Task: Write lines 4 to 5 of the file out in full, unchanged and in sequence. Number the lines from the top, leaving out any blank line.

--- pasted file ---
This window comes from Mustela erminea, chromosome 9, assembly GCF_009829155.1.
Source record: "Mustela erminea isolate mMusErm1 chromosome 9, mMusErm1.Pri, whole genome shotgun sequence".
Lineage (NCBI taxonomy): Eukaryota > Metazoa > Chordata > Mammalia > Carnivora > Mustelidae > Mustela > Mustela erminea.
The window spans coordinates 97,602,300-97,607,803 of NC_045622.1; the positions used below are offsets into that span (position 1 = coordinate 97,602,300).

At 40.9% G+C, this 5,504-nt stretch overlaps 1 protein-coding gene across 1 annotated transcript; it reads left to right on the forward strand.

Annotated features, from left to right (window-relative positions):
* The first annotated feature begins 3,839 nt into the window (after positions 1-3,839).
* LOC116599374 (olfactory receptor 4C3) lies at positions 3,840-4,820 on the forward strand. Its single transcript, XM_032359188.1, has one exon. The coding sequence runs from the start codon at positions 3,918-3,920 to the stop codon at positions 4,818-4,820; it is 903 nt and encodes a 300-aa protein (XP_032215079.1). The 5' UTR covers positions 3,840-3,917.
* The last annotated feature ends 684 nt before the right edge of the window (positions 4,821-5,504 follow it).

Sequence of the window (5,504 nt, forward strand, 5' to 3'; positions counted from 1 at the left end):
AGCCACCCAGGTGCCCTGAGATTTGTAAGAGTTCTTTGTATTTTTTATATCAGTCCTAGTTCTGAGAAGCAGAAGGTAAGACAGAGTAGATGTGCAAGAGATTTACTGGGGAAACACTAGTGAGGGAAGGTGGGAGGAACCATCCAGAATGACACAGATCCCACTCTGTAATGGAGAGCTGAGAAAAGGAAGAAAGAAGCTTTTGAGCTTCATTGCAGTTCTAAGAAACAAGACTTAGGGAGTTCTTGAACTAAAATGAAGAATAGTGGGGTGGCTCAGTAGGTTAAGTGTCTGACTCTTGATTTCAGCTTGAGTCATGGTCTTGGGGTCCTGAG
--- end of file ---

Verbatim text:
The window spans coordinates 97,602,300-97,607,803 of NC_045622.1; the positions used below are offsets into that span (position 1 = coordinate 97,602,300).

At 40.9% G+C, this 5,504-nt stretch overlaps 1 protein-coding gene across 1 annotated transcript; it reads left to right on the forward strand.